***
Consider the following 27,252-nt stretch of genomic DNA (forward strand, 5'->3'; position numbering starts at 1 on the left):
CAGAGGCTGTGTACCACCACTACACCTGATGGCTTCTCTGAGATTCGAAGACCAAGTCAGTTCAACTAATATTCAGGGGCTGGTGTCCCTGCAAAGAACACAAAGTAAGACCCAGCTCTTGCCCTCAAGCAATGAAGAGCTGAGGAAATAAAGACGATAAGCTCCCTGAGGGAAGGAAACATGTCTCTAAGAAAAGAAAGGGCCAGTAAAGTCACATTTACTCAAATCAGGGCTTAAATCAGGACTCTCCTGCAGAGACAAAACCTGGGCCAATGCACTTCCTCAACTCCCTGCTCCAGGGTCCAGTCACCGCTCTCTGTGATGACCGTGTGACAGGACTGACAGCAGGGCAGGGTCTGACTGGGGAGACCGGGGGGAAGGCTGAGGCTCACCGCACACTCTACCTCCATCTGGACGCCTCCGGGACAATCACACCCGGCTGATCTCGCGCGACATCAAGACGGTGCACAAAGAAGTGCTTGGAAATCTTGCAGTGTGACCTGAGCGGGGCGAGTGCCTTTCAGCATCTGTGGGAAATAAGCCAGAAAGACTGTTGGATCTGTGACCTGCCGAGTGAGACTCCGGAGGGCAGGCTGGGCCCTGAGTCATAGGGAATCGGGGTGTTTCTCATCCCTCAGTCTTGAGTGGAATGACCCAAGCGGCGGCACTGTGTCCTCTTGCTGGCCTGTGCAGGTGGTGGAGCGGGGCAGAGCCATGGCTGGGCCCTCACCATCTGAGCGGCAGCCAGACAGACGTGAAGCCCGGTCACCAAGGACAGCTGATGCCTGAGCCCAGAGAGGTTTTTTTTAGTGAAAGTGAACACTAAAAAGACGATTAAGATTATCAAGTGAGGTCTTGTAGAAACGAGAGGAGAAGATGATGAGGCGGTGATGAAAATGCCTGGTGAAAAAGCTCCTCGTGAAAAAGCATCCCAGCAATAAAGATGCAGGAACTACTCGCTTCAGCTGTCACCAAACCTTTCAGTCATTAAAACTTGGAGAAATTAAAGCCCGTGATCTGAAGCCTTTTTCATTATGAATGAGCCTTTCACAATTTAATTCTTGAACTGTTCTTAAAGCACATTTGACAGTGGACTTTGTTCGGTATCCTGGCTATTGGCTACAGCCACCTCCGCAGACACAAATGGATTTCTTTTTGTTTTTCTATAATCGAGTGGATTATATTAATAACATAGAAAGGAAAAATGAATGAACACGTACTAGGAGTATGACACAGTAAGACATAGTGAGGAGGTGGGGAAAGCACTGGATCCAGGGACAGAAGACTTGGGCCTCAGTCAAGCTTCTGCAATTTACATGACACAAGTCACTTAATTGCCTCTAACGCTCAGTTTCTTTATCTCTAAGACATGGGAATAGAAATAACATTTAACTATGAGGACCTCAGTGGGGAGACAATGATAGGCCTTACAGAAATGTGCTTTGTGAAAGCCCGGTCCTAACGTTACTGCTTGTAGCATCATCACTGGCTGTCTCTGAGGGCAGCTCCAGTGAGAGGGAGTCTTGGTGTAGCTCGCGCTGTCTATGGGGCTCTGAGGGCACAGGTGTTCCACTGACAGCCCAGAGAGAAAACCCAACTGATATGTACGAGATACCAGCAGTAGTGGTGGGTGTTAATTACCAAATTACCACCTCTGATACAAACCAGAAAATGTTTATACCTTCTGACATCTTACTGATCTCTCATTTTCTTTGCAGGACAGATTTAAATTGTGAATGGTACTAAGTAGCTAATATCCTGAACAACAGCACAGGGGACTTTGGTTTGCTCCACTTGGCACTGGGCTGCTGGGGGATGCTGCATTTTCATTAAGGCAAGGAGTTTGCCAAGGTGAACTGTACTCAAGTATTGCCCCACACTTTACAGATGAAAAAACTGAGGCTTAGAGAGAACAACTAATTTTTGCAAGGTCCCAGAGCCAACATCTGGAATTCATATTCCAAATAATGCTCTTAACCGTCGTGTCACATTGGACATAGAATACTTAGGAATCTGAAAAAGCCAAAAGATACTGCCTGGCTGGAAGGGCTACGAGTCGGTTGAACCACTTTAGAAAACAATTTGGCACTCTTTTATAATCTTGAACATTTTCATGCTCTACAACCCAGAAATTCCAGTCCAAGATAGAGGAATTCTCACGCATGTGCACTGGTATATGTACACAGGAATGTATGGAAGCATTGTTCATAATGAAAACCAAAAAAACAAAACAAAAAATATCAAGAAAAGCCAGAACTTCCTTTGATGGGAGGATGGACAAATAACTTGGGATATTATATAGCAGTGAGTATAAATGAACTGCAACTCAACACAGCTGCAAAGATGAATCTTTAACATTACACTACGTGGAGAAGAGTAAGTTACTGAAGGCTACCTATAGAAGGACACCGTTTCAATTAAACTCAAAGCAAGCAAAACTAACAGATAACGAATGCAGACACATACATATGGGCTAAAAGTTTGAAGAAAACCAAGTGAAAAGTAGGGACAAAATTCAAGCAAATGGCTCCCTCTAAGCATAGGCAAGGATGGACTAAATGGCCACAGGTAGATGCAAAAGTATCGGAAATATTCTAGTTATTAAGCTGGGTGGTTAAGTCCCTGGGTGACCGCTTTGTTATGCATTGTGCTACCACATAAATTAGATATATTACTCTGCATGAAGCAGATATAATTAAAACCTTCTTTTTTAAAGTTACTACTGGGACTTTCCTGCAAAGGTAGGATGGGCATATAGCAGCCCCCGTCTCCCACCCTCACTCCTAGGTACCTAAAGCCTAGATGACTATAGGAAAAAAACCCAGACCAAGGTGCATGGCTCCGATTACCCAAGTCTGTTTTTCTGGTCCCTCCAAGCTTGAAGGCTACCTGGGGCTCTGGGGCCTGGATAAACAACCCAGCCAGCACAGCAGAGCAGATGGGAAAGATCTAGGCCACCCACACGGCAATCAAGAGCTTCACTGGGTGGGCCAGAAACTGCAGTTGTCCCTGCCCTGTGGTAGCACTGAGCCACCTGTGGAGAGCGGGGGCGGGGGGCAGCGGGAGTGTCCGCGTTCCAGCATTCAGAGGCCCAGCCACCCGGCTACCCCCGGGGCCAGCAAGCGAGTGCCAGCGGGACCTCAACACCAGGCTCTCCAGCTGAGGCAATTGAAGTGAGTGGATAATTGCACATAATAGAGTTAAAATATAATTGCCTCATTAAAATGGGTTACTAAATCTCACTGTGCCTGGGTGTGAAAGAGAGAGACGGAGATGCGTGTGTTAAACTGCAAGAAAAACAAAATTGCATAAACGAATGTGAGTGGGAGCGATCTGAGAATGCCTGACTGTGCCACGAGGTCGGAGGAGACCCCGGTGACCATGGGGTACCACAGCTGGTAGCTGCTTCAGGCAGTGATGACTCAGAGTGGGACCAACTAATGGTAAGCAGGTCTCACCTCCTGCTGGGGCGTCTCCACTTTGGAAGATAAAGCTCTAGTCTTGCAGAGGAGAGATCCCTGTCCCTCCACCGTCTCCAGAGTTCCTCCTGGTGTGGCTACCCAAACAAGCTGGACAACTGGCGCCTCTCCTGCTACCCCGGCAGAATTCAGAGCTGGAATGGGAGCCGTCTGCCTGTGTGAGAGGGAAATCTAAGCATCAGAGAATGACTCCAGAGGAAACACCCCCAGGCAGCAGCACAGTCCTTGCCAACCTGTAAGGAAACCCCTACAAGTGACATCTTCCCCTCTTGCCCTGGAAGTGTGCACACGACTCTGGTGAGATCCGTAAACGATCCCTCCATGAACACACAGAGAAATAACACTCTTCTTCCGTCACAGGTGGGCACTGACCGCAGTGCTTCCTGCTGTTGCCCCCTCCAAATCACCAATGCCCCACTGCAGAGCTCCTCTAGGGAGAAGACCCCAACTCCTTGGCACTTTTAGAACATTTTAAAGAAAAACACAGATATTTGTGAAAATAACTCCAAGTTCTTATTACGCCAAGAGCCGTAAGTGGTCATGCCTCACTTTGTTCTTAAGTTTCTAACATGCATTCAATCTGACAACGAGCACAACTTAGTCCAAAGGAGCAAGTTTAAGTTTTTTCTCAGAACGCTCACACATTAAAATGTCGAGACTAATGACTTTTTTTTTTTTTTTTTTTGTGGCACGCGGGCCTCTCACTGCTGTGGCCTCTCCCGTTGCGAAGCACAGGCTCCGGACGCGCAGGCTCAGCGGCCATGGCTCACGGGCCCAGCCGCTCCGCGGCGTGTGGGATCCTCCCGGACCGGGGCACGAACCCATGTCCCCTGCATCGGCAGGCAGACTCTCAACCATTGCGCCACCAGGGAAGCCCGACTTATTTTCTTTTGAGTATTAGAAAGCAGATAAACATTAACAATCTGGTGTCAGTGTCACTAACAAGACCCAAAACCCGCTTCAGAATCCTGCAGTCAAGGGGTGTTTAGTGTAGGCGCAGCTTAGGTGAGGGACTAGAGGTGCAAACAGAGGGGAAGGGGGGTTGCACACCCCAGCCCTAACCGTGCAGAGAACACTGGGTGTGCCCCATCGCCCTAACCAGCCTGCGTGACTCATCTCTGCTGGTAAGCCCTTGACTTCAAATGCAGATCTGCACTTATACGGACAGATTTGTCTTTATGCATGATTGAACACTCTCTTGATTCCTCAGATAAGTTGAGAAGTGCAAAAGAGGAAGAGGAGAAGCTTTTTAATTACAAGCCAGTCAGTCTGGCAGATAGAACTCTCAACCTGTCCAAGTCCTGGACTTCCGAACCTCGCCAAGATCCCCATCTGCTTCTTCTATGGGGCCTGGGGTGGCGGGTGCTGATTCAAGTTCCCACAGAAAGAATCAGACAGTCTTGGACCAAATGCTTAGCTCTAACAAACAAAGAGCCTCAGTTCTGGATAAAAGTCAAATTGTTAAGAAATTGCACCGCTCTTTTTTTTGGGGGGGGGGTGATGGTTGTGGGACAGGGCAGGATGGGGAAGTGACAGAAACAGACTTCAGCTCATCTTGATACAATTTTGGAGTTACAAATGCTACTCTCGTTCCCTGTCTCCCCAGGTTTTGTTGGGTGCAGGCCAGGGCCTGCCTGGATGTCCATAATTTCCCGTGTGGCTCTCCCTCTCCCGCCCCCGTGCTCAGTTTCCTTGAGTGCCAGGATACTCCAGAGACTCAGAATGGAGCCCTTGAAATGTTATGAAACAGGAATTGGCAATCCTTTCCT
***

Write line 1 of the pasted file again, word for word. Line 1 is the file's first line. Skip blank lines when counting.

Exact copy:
Consider the following 27,252-nt stretch of genomic DNA (forward strand, 5'->3'; position numbering starts at 1 on the left):